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    Hello guys!

    I would love to get some thoughts on one of my latest projects that has been very exciting for me from start to finish.

    http::// is web-based magazine that is powered from WordPress.

    It is unique because I have never seen anything like it or built anything like it.

    A lot of people first say – ‘why don’t you use a PDF publisher?’ or a Flash Page-turn effect. As web designers and editors and enthusiasts, i am sure you guys will not ask those questions and will recognise that the reason for it being built in this way is to get the most from SEO.

    Known Issues

    There are a few… I am not convinced with the Homepage slider that displays the magazine covers – it seems to be fragile and a little over-kill. I am looking to replace it.

    Also, i have struggled with OS interpretations of font size – this leads to page heights not being consistent throughout, depending on your OS. It’s not that big a deal – most won’t even spot it!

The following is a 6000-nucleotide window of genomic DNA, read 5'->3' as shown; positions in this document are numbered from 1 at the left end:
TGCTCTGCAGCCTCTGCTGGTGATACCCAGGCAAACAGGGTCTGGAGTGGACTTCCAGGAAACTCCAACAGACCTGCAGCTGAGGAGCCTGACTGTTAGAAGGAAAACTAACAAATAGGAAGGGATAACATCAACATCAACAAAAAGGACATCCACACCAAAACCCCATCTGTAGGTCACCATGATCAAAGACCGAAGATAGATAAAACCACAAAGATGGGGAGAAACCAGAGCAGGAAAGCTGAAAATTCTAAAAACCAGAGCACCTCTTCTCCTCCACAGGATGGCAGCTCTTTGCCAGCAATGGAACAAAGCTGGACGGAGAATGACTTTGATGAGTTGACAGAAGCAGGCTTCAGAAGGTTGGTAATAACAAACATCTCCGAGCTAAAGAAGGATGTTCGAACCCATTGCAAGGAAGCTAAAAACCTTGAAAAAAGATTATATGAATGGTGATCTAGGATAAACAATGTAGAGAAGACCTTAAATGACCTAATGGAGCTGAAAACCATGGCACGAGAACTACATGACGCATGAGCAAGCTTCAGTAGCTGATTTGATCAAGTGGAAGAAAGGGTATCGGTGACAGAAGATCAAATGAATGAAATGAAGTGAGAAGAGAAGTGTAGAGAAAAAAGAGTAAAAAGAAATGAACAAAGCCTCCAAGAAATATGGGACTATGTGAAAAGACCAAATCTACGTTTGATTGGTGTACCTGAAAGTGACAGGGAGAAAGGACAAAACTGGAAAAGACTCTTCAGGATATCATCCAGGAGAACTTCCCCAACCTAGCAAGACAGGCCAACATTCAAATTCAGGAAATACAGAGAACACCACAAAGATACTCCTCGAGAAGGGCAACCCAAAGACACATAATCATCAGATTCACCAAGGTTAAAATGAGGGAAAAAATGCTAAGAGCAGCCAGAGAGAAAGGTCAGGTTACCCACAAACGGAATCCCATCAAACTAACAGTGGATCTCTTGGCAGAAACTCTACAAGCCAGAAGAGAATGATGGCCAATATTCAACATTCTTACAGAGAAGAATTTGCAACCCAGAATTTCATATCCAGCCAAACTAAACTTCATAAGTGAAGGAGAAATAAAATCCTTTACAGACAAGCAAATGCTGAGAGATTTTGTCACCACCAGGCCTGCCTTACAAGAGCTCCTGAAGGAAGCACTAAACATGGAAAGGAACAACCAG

Anyway – love to hear your thoughts and perhaps ideas on improvements?



    First off I want to say it’s such a coincidence that I found this. I was thinking about making a setup for a HTML/CSS based magazine for the web.

    Although your site is very very nice. There were a few things I wanted to mention.

    – I wouldn’t build this kind of thing on WordPress. Key element is loading time. And when using so much images I don’t think a full fledged CMS is neccesary.

    – About the loading time, try optimizing your images for web. Same the for the web in Photoshop using a quality settings like 60%. They’re very big.

    – I would suggest AJAXing the page turn. Because it has to load a whole new page on each page flip. Which honestly stopped me from reading it till the end.

    – I got to page 72. Isn’t that a bit much for a magazine? I’m not an expert but I find that a lot :p

    – Another option could be to load the whole magazine upfront and have a flawless page-flipping experience. This could be then loaded in using a loading indicator.

    – Try adding a more clear Index page. using page numbering and more info then just the article title.

    I hope my critisicm is somewhat useful. Goodluck with your project, and hit me up if you have any questions :)


    Hi Ricky,

    Thanks for your feedback – you have some valid points! My responses are below: